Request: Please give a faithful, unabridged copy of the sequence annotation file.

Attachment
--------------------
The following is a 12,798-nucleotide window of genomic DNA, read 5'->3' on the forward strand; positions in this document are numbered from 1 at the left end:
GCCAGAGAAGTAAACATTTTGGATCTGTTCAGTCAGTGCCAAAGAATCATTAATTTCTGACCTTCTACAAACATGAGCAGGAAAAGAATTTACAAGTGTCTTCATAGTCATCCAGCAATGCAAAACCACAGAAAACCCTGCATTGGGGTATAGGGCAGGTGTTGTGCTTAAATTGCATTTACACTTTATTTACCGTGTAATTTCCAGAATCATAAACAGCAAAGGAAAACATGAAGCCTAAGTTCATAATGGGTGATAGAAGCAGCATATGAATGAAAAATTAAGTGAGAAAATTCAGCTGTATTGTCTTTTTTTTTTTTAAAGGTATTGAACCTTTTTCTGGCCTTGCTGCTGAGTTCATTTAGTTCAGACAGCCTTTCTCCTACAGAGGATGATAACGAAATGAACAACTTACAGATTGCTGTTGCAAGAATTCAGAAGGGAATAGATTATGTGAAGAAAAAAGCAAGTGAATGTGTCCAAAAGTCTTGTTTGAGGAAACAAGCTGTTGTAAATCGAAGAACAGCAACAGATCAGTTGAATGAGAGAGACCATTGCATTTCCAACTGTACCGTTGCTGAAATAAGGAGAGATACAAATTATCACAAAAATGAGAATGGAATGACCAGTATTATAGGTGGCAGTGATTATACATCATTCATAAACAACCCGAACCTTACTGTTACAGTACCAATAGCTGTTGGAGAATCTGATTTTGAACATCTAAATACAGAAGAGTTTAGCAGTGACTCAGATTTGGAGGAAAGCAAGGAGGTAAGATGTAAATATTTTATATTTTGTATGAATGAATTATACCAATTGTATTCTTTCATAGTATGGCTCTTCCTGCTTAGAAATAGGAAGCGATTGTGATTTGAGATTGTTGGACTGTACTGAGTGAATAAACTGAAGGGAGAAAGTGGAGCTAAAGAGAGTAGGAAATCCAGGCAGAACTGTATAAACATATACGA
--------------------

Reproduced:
The following is a 12,798-nucleotide window of genomic DNA, read 5'->3' on the forward strand; positions in this document are numbered from 1 at the left end:
GCCAGAGAAGTAAACATTTTGGATCTGTTCAGTCAGTGCCAAAGAATCATTAATTTCTGACCTTCTACAAACATGAGCAGGAAAAGAATTTACAAGTGTCTTCATAGTCATCCAGCAATGCAAAACCACAGAAAACCCTGCATTGGGGTATAGGGCAGGTGTTGTGCTTAAATTGCATTTACACTTTATTTACCGTGTAATTTCCAGAATCATAAACAGCAAAGGAAAACATGAAGCCTAAGTTCATAATGGGTGATAGAAGCAGCATATGAATGAAAAATTAAGTGAGAAAATTCAGCTGTATTGTCTTTTTTTTTTTTAAAGGTATTGAACCTTTTTCTGGCCTTGCTGCTGAGTTCATTTAGTTCAGACAGCCTTTCTCCTACAGAGGATGATAACGAAATGAACAACTTACAGATTGCTGTTGCAAGAATTCAGAAGGGAATAGATTATGTGAAGAAAAAAGCAAGTGAATGTGTCCAAAAGTCTTGTTTGAGGAAACAAGCTGTTGTAAATCGAAGAACAGCAACAGATCAGTTGAATGAGAGAGACCATTGCATTTCCAACTGTACCGTTGCTGAAATAAGGAGAGATACAAATTATCACAAAAATGAGAATGGAATGACCAGTATTATAGGTGGCAGTGATTATACATCATTCATAAACAACCCGAACCTTACTGTTACAGTACCAATAGCTGTTGGAGAATCTGATTTTGAACATCTAAATACAGAAGAGTTTAGCAGTGACTCAGATTTGGAGGAAAGCAAGGAGGTAAGATGTAAATATTTTATATTTTGTATGAATGAATTATACCAATTGTATTCTTTCATAGTATGGCTCTTCCTGCTTAGAAATAGGAAGCGATTGTGATTTGAGATTGTTGGACTGTACTGAGTGAATAAACTGAAGGGAGAAAGTGGAGCTAAAGAGAGTAGGAAATCCAGGCAGAACTGTATAAACATATACGA